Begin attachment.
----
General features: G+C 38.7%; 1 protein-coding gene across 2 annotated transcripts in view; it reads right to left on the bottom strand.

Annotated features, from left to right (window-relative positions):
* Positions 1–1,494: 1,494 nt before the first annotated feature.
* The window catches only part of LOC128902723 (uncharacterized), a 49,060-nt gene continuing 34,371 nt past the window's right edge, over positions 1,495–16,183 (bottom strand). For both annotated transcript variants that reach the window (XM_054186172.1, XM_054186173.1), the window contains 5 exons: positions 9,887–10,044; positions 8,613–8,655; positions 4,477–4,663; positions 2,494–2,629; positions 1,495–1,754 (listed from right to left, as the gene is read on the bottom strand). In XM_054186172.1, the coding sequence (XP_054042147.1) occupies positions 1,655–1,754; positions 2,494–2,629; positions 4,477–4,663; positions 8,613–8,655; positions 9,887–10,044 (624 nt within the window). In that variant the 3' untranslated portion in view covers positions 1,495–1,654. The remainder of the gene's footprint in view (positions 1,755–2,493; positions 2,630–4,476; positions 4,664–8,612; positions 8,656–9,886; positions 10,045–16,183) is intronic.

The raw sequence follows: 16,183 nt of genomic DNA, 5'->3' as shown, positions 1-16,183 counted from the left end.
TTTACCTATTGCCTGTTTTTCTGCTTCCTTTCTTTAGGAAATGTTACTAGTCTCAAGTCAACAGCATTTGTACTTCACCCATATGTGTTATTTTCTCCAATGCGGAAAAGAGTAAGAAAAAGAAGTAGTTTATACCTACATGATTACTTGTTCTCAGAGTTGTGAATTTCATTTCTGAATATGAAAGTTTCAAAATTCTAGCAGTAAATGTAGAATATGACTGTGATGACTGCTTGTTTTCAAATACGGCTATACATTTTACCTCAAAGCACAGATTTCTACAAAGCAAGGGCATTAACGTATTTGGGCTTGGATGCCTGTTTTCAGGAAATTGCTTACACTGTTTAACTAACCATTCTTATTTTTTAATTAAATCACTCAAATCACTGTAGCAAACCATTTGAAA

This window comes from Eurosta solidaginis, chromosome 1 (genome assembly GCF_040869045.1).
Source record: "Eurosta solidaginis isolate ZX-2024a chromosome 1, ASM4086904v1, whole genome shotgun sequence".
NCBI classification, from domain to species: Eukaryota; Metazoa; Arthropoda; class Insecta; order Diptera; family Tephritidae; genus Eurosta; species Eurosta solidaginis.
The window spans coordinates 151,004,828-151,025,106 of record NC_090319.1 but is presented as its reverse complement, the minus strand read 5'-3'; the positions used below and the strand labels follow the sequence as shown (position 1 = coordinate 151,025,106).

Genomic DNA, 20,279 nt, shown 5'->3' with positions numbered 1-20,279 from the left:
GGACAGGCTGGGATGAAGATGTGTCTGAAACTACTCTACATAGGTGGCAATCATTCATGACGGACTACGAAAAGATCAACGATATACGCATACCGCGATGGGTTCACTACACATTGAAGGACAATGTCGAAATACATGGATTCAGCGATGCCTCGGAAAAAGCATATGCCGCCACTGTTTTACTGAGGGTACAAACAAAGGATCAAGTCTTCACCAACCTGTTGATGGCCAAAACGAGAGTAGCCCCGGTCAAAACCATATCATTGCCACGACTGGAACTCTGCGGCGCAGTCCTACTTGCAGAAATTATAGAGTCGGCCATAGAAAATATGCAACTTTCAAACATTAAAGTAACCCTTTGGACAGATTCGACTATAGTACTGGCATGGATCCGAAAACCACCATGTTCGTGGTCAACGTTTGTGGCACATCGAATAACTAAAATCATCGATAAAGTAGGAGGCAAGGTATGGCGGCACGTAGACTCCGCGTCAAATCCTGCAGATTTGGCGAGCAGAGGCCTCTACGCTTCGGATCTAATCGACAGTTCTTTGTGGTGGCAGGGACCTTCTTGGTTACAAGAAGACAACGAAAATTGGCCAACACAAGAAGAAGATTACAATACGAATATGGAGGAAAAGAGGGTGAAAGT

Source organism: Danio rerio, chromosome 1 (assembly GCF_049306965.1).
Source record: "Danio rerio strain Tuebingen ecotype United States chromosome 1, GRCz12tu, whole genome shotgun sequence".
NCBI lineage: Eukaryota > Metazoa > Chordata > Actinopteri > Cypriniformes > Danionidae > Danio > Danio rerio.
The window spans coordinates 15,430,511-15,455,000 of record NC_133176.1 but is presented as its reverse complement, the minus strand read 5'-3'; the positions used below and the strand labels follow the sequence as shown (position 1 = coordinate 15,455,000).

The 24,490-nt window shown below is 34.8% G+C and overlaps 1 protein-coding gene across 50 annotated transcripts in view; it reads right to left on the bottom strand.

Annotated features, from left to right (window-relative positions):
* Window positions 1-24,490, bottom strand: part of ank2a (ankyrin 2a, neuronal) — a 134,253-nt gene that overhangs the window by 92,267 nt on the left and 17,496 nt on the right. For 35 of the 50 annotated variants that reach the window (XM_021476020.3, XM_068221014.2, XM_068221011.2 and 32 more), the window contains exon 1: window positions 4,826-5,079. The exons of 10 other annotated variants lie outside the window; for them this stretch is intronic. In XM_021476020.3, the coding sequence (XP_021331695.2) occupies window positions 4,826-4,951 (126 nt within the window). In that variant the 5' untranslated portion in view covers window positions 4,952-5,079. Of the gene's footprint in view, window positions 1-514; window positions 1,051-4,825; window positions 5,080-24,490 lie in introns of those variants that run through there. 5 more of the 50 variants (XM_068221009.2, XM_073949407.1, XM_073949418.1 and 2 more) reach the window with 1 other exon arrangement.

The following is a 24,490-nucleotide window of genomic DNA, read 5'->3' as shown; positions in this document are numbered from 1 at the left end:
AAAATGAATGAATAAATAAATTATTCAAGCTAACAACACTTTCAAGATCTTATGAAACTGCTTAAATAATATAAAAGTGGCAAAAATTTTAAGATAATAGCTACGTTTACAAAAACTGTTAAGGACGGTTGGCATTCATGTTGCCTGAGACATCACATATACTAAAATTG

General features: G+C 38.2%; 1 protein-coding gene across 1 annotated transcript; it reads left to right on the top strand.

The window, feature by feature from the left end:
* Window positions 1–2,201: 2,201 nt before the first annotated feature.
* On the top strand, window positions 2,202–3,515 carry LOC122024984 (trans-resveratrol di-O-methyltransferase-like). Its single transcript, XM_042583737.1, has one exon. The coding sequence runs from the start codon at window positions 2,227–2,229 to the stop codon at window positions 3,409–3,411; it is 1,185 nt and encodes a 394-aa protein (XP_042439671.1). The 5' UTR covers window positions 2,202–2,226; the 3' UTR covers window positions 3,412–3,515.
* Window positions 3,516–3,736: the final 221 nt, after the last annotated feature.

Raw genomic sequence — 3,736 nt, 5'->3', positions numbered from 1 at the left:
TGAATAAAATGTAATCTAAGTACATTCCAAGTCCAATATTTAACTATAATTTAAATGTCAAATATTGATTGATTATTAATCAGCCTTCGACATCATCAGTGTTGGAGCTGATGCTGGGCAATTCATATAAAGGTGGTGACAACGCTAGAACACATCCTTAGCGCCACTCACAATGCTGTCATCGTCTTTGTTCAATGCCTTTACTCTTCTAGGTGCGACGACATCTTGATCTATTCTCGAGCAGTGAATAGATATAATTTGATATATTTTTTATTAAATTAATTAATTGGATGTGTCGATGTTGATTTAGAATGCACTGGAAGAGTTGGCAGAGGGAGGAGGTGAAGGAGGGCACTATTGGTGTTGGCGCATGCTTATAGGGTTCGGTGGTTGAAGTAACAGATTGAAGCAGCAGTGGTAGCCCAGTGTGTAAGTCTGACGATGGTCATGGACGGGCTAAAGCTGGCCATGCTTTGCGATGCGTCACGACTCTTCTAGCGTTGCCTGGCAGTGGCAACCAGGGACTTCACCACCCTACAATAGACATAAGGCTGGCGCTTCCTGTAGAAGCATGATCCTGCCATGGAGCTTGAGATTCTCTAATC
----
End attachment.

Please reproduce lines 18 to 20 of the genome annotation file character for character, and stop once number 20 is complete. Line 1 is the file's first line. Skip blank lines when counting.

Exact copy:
Annotated features, from left to right (window-relative positions):
* Window positions 1-24,490, bottom strand: part of ank2a (ankyrin 2a, neuronal) — a 134,253-nt gene that overhangs the window by 92,267 nt on the left and 17,496 nt on the right. For 35 of the 50 annotated variants that reach the window (XM_021476020.3, XM_068221014.2, XM_068221011.2 and 32 more), the window contains exon 1: window positions 4,826-5,079. The exons of 10 other annotated variants lie outside the window; for them this stretch is intronic. In XM_021476020.3, the coding sequence (XP_021331695.2) occupies window positions 4,826-4,951 (126 nt within the window). In that variant the 5' untranslated portion in view covers window positions 4,952-5,079. Of the gene's footprint in view, window positions 1-514; window positions 1,051-4,825; window positions 5,080-24,490 lie in introns of those variants that run through there. 5 more of the 50 variants (XM_068221009.2, XM_073949407.1, XM_073949418.1 and 2 more) reach the window with 1 other exon arrangement.

The following is a 24,490-nucleotide window of genomic DNA, read 5'->3' as shown; positions in this document are numbered from 1 at the left end: